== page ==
Okay, so it’s a bit tenuous. But following last year's blog about a well-known rugby ball manufacturer, it's quite difficult to find another link to the Six Nations.
I suppose it's like the difficult second album or the film sequel, which I have a blog about coming soon. So watch this space.
A rugby team is made up of 15 players of varying shapes and dimensions. Most you wouldn't want to sit behind in the cinema, or spill their pint.
Each player has a set position and role. There are different types of company structures, but a private limited company is made up of at least one director and one shareholder. A private limited company does not have to appoint a secretary, but may choose to do so.
Who's in control?
Each rugby team has a head coach. The head coach has overall responsibility for picking the team and dictating the tactics. Ultimately, they're responsible for the way the team plays, and possibly its success or failure.
In a company there's usually a person or people with significant control (PSCs). This is someone who has a controlling influence over the company. For example, anyone with voting rights or more than 25% of the shares.
A home ground
Each team will have a home ground, a fortress where the opponents will be filled with dread when walking onto the pitch. Twickenham, Murrayfield, the Principality Stadium (Millennium in old money), Stade de France, Stadio Olimpico and the Aviva Stadium.
As a supporter, if you’re going to see a game, you know where to go. A company must have a registered office address which, like your Six Nations home ground, must be in the same country your company is registered.
Rules and regulations
All the best games need a good set of rules, but the rules of rugby seem more complicated than most. In fact, the downloadable Laws of the Game runs to 132 pages and covers everything from the size of the playing field to grounding the ball.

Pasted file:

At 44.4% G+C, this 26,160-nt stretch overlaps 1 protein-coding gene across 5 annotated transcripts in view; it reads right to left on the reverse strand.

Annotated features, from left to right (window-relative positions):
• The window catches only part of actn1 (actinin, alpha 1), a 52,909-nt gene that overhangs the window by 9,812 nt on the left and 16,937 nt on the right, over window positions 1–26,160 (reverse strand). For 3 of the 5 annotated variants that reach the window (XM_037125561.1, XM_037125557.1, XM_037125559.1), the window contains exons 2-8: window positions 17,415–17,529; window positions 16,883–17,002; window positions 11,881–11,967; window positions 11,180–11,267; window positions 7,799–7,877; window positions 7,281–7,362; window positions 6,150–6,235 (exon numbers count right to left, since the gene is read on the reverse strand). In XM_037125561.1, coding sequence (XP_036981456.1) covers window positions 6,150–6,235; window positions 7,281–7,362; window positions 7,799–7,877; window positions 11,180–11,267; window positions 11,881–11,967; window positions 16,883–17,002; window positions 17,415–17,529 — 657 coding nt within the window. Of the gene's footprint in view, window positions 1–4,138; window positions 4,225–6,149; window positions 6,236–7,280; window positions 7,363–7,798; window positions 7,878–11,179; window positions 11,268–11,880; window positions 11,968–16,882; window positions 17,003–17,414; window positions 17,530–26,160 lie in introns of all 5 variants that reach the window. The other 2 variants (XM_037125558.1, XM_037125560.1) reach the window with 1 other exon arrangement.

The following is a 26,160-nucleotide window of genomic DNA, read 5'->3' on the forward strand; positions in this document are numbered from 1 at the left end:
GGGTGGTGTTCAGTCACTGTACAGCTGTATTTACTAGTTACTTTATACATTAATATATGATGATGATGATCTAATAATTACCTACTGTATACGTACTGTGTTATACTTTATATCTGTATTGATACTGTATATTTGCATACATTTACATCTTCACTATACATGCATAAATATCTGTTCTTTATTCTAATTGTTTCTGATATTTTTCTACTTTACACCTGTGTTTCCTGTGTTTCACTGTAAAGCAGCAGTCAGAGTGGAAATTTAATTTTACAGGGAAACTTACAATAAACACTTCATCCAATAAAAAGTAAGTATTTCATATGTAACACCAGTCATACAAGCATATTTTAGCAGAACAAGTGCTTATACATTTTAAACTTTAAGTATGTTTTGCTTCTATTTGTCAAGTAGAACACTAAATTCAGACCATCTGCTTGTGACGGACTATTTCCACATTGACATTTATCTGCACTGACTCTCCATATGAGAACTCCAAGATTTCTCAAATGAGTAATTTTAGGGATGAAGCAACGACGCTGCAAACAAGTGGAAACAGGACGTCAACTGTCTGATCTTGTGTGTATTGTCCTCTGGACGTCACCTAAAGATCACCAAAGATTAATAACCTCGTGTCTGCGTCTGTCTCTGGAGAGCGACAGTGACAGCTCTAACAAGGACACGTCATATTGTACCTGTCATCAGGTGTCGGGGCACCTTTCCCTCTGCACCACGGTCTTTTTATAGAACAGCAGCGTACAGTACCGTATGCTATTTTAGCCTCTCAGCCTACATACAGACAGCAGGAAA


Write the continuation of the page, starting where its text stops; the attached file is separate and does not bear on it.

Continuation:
Did you know a scrum half must not take any action to make the opponents think the ball is out of the scrum, while it's still in the scrum? And you’re not allowed to run with the ball up your jersey. (I think I made the second one up).
The World Rugby website has a description of each law and a handy video showing an example of the law in question.
When starting a company there are laws you must follow. These are the memorandum and articles of association which you must include when you register your company. We have examples you can use as a template, and most new companies will choose to adopt the model articles.
You should seek advice from a legal specialist if you want to alter these to suit your company, or create 'bespoke' memorandum and articles. (In my opinion, these are less complicated than the laws of rugby).
Replacements and new appointments
During the match each rugby team can use up to 7 replacements. This could be for tactical reasons, to take the place of injured players, or just to offer a fresh pair of legs.
In a company you can change the directors at any time. But you must tell us of any changes to your company within 14 days of the change.
Lastly, the aims. The aim of any rugby team and any company is to be successful, and not necessarily in financial terms.
Some companies will be not for profit or to benefit the community. And some sports teams are there just for fun - success can be judged on the enjoyment of the participants.